Find more online resources at the library’s Sustainable Scholars Page, and, as it suggests, check out the IU Office of Sustainability’s website for information on recycling at IU, sustainability events and opportunities, getting your dorm room green-certified, and more. This blog post from IU’s Sustainability Themester can guide you to general reference works on the topic as well.

If you have any questions about how to use any of these resources or want help finding more, you can Ask A Librarian by chat, phone, email, and of course in person!

-MK

Expand your library horizons!

The end of the year is nigh…and there are so many campus libraries left to explore! The Kinsey Institute Library may be a sexy draw, but a lesser-known gem is the library at the Workshop in Political Theory and Policy Analysis, located in an old fraternity house at 513 N. Park Avenue–a 10-minute walk from the Wells Library.

Founded in 1973 by 2009 Nobel Prize winner Elinor Ostrom and her husband Vincent Ostrom, the Workshop is a research center dedicated to the study of institutions, which the Workshop defines as the “structures of rules used to govern people and resources.” The faculty, graduate students, and visiting scholars who collaborate at the Workshop are an interdisciplinary bunch, ranging from economists and political scientists to scholars of forestry and sustainable development, and they tackle such topics as climate change, health care, self-governance, and collective action.

The Workshop library houses more than 30,000 items, including books, journals, and newsletters on a wide variety of topics. What is known as the “reprint files” section of the library holds thousands of published and unpublished manuscripts, reprint articles, and working papers. Many of these resources relate to the study of common pool resources (e.g., forests, fisheries, and grazing lands).

Three fishermen

Access to the library’s extensive database is currently only available on site at the Workshop. However, the library also hosts the Digital Library of the Commons (DLC), an open access site where scholars can post their work. The DLC includes articles, dissertations, conference papers, an image database, subject bibliographies, and a list of open access journals.

Start fresh next fall–make it a priority to visit the Workshop or another library on campus and explore the vast diversity of resources at your fingertips! You can find the full list of Bloomington libraries by clicking “Libraries & Hours” on the IUB Libraries’ home page.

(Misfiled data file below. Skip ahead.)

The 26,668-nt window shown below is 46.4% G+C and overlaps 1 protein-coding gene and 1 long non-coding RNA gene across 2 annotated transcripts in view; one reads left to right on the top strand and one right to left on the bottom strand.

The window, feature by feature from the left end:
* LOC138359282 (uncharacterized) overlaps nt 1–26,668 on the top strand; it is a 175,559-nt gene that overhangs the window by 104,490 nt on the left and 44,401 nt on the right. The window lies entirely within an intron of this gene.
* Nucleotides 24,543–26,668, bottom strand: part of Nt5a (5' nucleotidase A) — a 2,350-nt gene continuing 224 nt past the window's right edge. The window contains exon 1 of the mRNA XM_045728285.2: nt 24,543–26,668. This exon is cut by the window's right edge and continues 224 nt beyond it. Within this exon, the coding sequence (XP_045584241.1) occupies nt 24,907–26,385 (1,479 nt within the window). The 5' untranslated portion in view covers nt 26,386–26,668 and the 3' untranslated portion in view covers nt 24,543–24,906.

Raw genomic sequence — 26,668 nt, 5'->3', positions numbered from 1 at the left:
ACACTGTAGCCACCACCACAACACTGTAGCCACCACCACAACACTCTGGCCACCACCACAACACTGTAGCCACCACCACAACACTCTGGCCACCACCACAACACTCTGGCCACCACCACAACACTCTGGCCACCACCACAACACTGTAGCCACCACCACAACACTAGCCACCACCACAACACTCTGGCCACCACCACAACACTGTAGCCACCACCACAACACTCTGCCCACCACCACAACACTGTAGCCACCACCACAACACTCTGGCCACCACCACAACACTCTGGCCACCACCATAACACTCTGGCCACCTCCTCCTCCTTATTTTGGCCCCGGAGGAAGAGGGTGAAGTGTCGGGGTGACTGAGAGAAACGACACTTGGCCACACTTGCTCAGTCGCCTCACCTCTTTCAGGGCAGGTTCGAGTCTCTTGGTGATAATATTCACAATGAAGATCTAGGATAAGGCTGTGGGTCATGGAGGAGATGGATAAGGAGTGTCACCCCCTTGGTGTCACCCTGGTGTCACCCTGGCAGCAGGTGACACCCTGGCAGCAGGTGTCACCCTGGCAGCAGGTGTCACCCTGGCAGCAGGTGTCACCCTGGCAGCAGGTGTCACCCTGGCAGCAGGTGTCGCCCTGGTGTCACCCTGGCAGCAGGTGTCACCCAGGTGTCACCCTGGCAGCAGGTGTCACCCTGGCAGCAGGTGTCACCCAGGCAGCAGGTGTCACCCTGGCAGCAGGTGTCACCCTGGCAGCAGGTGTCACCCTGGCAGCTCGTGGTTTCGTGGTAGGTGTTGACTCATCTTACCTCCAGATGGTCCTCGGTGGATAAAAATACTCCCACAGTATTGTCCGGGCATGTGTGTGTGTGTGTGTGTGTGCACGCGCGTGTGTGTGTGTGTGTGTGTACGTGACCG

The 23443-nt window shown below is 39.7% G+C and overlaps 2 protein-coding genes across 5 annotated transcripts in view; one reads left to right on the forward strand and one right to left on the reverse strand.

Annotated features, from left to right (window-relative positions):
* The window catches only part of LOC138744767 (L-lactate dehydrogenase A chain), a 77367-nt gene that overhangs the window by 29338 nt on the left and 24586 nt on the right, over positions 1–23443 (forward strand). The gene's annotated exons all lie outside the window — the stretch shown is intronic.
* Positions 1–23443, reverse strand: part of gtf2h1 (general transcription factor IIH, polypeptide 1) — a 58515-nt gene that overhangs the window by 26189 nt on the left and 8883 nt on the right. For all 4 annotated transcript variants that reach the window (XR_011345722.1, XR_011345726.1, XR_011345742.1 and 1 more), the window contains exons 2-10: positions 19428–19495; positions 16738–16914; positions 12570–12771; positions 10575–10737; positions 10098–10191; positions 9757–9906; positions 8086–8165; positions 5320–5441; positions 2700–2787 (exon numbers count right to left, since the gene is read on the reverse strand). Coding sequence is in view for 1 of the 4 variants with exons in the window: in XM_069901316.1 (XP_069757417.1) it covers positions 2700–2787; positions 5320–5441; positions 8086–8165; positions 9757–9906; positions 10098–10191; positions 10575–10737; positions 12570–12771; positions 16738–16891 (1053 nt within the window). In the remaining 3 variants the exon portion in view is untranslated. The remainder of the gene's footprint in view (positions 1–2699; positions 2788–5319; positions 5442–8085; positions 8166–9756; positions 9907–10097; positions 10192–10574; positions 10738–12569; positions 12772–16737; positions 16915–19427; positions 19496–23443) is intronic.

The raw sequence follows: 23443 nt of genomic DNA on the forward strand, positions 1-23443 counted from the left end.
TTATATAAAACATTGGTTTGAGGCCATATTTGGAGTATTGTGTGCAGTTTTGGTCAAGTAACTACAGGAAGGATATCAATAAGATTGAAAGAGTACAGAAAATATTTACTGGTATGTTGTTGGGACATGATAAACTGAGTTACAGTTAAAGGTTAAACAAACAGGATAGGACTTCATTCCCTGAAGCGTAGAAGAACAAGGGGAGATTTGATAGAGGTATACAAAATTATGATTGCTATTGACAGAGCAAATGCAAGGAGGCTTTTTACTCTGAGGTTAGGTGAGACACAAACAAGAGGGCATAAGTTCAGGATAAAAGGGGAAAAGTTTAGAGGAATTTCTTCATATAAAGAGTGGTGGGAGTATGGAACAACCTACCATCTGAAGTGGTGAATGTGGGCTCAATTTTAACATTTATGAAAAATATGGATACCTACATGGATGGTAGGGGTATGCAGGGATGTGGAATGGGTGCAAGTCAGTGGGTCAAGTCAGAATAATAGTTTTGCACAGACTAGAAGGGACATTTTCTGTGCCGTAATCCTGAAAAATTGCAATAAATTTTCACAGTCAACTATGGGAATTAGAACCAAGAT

-KEC

Sustainability Themester | Big World, Big Library, Big Resources

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This photograph was taken by an astronaut in the International Space Station, and shows thunderstorms in Brazil. Image Credit: NASA website for the Earth Observatory (http://earthobservatory.nasa.gov/)

Many people have seen An Inconvenient Truth, Al Gore’s film on global warming, and societies around the world are recognizing that the planet’s future depends upon actions taken today. To help the IU Bloomington community understand these issues on a deeper level, the University’s Themester is a transdisciplinary approach to the issue of sustainability. To help people find resources on this topic, one of the Reference Librarians (Nels Gunderson) has created a webpage devoted to researching “the practices, concepts, and issues associated with environmental sustainability including waste recycling, the conservation of water and energy resources, alternative forms of transportation, and the wise use of natural resources.” This webpage compiles in one helpful location online databases, books, articles, and websites devoted to sustainability issues.

Continue reading “Sustainability Themester | Big World, Big Library, Big Resources”

Earth Day – Wednesday April 22!

 

How can we make a difference?

 

·         Walk/bus/bike/carpool to the library

·         Use recycling containers (now in the Cafeteria, too)

·         Think before you print!

·         Print on both sides of the paper – here’s how

·         Save to a flash drive instead of printing

·         Cut down on bottled water –  use the library water fountains

·         Use fewer paper towels

·         Shut off faucets

·         Read more about it!

 

And tell us your ideas about what we can be doing! Find out more about being involved in the growing campus sustainability effort.